Astronaut Twins To Separate For The Sake Of Space Travel
This month, NASA revealed new details of the plan to send humans to Mars by 2030. It's an elaborate and expensive mission, involving a giant deep-space rocket, and roping an asteroid into the moon's orbit to use as a stepping stone to Mars.
But there are still some serious questions about a manned expedition to Mars. Namely, is it safe? That's where astronauts Scott and Mark Kelly come in. The Kelly brothers are identical twins, and the only siblings ever to both fly in space.
Starting next March, Scott Kelly will spend a year at the International Space Station. While he's up there, he will be a part of some novel scientific experiments comparing his health to his brother's down on Earth.
The idea is to learn about the effects of long-term space travel on the human body, which will influence how NASA proceeds with the Mars mission and other space travel initiatives.
The twins are ideal candidates for studying how these extended trips can affect genetics.
"It was kind of ironic or interesting — maybe serendipitous — that after this flight I will have flown about 540 days compared to [Mark's] 54, so an order of magnitude more," Scott tells NPR's Eric Westervelt.
It's known that being in space can affect bone and muscle mass, and the exposure to radiation can increase the risk of cancer. The astronauts hope this experiment will also shed light on how space travel affects the immune system. In one test, NASA says, both brothers will be given a flu vaccine to see how their systems react.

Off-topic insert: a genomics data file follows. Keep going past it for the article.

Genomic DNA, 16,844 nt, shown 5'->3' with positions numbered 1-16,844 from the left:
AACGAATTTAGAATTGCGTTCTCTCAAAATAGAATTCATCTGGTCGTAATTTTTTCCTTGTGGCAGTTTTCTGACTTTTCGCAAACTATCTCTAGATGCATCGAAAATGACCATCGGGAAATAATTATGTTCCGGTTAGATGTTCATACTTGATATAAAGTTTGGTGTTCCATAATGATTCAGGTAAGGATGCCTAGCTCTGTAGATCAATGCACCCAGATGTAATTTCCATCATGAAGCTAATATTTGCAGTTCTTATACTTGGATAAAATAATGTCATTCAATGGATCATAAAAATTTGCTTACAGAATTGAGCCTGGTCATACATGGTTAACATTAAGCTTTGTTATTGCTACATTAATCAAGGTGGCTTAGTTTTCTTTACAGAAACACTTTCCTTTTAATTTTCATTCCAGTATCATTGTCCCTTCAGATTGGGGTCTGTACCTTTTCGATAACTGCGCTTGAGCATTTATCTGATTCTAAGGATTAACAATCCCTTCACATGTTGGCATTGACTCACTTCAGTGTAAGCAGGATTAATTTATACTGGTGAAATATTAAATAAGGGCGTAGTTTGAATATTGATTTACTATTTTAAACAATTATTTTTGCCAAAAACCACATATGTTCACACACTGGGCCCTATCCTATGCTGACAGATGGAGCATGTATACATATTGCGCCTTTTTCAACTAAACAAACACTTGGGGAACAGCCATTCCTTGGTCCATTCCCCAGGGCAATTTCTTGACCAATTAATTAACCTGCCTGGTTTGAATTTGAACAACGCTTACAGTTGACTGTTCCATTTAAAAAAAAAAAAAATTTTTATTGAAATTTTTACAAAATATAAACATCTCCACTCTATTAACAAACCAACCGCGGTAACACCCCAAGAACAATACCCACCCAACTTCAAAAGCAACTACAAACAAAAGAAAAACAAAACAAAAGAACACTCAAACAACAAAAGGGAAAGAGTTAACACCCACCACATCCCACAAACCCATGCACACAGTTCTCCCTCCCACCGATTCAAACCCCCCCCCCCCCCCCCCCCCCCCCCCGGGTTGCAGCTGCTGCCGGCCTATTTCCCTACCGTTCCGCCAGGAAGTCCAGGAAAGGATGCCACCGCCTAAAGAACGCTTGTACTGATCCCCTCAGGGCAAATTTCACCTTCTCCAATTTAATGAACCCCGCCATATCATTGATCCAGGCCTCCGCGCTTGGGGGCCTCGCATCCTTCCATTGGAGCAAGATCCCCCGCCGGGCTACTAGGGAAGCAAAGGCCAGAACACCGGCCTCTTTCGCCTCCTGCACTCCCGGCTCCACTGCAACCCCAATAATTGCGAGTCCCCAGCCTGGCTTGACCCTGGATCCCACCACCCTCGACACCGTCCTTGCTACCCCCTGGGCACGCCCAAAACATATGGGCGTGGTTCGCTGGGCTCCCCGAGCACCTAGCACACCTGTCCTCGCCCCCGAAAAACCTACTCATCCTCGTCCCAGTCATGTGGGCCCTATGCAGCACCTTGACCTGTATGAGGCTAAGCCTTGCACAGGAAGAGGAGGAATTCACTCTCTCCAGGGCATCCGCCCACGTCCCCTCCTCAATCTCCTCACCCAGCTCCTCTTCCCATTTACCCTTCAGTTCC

While there are a number of possible health issues associated with being in space, Scott will also be exercising a lot while he's up there (and that might encourage Mark, who is now retired, to run an extra mile or two in the meantime).
The details of the experiments haven't been finalized yet, but they will likely include drawing blood, ultrasounds, CT scans and urine samples.
"The kids usually get a little laugh out of Dad's pee being in the refrigerator," Mark says.
After 15 years of being a NASA astronaut, he says, "I've had a lot of science done on me already, so I kind of know what I'm getting myself into."
ERIC WESTERVELT, HOST:
If you're just joining us, this is ALL THINGS CONSIDERED from NPR West. I'm Eric Westervelt.
SCOTT KELLY: I listened to that in space when I was exercising, ALL THINGS CONSIDERED.
WESTERVELT: You did?
WESTERVELT: That's Astronaut Scott Kelly.
KELLY: Yeah, when I was doing the resistive, like the weight lifting, it was good, you know, to listen to NPR. Although I don't listen to NPR on Earth much just because I don't know what channel it's on.
WESTERVELT: Wait. Well, let me get that straight. You could find us at the International Space Station but you can't find us on terra firma. OK.
KELLY: Yeah, it's easy to find in space because they send it up to you directly so...
WESTERVELT: That's bizarre.
Beginning next March, Scott will be at the International Space Station for an entire year. While he's up there, he'll be part of some novel experiments with his brother Mark. Mark's also an astronaut and also Scott's identical twin. Scott Kelly and Mark Kelly, welcome to the program. Thanks for coming in.
SCOTT AND MARK KELLY: Oh, it's great to be here. Thank you.
WESTERVELT: It's tough on the radio. Listeners can't really see you but you guys are identical twins. What do you look like? Tell us. Mark, you go first.
MARK KELLY: What do we look like? Well, I look like him and he looks like me. You know, two regular guys from New Jersey.
KELLY: ...that are about 50 years old.
WESTERVELT: Middle-aged guys?
KELLY: Well, you know, you could characterize it as that but, you know, 50's the new 30, right? That's what people tell me.